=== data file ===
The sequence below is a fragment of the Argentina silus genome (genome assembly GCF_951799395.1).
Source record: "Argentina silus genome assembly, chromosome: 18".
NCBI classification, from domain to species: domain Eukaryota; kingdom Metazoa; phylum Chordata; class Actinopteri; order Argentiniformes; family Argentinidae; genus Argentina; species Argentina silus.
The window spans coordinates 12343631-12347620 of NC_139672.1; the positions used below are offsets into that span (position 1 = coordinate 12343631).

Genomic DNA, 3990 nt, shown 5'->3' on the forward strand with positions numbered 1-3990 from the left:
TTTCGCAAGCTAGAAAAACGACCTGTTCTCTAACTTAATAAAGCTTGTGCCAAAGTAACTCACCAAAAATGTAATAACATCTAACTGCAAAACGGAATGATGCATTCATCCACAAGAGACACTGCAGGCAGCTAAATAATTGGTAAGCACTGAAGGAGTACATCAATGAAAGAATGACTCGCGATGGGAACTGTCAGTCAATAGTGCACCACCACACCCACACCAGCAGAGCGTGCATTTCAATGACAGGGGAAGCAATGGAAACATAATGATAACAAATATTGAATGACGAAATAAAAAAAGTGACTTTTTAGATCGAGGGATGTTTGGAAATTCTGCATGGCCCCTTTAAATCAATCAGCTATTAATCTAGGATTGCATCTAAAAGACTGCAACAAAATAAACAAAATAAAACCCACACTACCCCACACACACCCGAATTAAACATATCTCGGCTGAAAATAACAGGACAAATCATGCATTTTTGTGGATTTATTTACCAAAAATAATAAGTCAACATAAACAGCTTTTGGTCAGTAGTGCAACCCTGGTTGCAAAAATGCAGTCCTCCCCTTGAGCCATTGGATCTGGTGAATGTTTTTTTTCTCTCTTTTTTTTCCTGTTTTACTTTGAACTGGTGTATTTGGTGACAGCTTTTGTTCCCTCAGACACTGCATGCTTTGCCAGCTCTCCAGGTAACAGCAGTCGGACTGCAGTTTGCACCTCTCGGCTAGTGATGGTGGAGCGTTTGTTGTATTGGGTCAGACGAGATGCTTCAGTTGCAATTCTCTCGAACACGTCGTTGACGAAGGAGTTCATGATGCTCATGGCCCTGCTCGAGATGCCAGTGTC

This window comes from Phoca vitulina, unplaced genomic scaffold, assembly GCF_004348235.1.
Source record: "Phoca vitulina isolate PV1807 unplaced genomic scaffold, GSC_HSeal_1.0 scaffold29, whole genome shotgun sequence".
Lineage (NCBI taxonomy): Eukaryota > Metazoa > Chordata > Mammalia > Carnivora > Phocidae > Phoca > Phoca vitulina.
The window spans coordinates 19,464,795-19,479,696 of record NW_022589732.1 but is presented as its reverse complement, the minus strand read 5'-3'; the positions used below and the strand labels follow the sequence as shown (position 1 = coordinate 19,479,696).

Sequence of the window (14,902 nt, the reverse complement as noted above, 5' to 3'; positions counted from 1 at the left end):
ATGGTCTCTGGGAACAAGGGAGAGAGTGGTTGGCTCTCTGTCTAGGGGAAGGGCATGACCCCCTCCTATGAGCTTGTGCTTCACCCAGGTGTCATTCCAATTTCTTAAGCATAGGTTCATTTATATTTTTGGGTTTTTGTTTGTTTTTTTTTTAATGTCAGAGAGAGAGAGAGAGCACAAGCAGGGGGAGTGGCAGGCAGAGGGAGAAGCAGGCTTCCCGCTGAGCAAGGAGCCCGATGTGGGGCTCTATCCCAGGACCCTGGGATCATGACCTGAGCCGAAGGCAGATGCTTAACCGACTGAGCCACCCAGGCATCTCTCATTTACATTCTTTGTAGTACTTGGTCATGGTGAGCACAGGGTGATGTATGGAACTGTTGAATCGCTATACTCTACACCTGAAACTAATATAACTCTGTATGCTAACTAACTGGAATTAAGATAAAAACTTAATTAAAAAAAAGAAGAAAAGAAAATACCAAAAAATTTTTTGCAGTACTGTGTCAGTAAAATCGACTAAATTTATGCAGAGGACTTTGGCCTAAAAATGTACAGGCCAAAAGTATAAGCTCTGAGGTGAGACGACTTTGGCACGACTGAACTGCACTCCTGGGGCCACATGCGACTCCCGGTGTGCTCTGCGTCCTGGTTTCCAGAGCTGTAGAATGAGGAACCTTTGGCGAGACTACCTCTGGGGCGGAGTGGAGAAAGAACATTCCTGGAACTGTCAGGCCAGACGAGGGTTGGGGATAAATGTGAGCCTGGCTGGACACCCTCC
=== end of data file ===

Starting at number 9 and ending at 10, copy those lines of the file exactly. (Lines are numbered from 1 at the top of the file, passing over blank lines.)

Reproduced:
Lineage (NCBI taxonomy): Eukaryota > Metazoa > Chordata > Mammalia > Carnivora > Phocidae > Phoca > Phoca vitulina.
The window spans coordinates 19,464,795-19,479,696 of record NW_022589732.1 but is presented as its reverse complement, the minus strand read 5'-3'; the positions used below and the strand labels follow the sequence as shown (position 1 = coordinate 19,479,696).